The coronavirus pandemic is changing our world…
There is worldwide concern, severe travel bans, lock-downs, states of emergency, cancelled events, panic buying, stock exchanges in decline, fears of a major economic depression, and more. The human and economic impacts are huge, and growing. The planet is in uncharted territory.
It seems that most of us will be exposed to the virus at some point, and many of us will get infected (because this is a brand-new virus nobody has any immunity for it). This scenario will change when herd immunity develops – herd immunity develops through mass infection (usually 60% or more of a population) or through vaccination.
It remains true that most healthy adults (and nearly all children, mercifully) who become infected go on to develop mild-to-moderate flu-like symptoms, from which they make a full recovery. The fatality rate is not clear (this is a new pandemic and research is very much still underway) but estimates range from less than 1% to as much as 6%, with 1-3% perhaps the best estimate at this time. The majority of fatalities do occur in the elderly and the unwell although nobody has zero risk (young and otherwise-well people have died).
The most important early symptoms are cough and fever. The incubation period (time from exposure to illness) is typically 4-6 days but can be as much as 14 days. Infection can be spread during this incubation period.
There is an unprecedented international effort to find effective treatments and vaccines, with researchers collaborating as never before and philanthropists contributing huge funding. Standard antibiotics do not work (just like they do not work for any virus).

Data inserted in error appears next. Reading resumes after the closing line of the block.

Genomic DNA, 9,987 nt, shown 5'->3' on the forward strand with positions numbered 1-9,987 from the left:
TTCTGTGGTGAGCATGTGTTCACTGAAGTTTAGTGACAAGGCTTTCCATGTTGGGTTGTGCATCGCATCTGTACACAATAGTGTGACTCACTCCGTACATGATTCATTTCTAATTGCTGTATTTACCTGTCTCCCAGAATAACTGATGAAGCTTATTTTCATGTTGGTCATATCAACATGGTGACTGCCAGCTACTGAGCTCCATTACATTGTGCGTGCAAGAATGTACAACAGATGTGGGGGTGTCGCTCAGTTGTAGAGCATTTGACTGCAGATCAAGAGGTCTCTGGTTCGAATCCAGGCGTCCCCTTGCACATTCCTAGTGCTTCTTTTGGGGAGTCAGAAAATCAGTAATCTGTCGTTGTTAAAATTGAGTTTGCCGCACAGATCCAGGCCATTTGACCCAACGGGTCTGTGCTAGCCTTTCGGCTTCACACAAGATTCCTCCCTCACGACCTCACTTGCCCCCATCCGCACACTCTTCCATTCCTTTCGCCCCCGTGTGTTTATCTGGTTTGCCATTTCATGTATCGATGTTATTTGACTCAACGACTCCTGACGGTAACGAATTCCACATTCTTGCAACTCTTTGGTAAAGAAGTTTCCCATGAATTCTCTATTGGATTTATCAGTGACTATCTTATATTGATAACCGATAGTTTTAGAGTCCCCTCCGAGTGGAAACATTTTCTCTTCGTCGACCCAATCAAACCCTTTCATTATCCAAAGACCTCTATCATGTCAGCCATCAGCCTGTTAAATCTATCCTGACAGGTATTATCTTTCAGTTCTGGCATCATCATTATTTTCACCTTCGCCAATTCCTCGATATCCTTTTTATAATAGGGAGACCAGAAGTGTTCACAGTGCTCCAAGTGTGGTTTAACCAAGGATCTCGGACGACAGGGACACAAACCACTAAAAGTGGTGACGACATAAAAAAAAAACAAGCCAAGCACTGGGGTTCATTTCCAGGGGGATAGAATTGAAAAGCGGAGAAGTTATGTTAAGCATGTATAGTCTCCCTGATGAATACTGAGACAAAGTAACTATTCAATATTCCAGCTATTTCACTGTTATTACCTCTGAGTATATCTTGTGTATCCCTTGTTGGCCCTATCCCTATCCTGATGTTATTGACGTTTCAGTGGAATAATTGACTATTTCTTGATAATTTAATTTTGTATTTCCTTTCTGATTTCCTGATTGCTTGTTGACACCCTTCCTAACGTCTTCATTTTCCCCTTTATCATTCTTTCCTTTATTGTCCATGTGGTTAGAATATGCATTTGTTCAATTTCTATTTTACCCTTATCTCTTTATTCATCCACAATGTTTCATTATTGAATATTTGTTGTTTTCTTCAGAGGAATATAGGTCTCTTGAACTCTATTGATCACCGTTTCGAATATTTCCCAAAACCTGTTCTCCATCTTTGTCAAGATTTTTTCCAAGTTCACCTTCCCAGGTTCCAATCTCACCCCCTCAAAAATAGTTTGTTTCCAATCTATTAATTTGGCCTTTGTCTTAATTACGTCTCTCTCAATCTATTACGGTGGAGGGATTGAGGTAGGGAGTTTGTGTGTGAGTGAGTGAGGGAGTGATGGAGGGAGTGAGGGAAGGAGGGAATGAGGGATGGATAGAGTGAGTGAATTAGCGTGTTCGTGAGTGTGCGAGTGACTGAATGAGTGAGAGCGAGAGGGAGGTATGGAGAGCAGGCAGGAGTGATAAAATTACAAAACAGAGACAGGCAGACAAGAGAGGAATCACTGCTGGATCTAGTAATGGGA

The best precautions appear to be regular hand washing and social distancing. Face masks are being more widely recommended now and they do appear to offer some protection. When using a face-mask it is critically important to use it correctly – put it over nose and mouth, never touch the mask once it is on, learn how to take it off using only the elastics or straps, dispose of or wash it immediately after use.
In order to avoid overwhelming healthcare services, and to reduce spread, most experts advise those with mild symptoms to self-isolate at home, only seeking hospital care if they become more ill (high fever, shortness of breath, distress, etc.). Those in doubt should call the national helpline or their own doctors.
The South African national helpline number is 0800 029 999.
The nature of this pandemic is such that the situation changes rapidly and so does the best advice. Panic is not helpful so we all need to stay informed by using reliable sources. To that end here are some quality online resources that we suggest you use:
World Health Organisation (WHO)
SA department of health
Wikipedia on coronavirus in SA
SA NICD (communicable diseases)
BMJ (research & technical info)
In addition we have some locally-produced materials that may be helpful (please consider printing and sharing these):
Hand washing guidelines
This is world-changing and generation-defining challenge. If we all act with good sense, with courage and with resilience, we will get through this. Perhaps not easily, almost certainly not without loss and pain, but we will get through it. We wish all our readers well.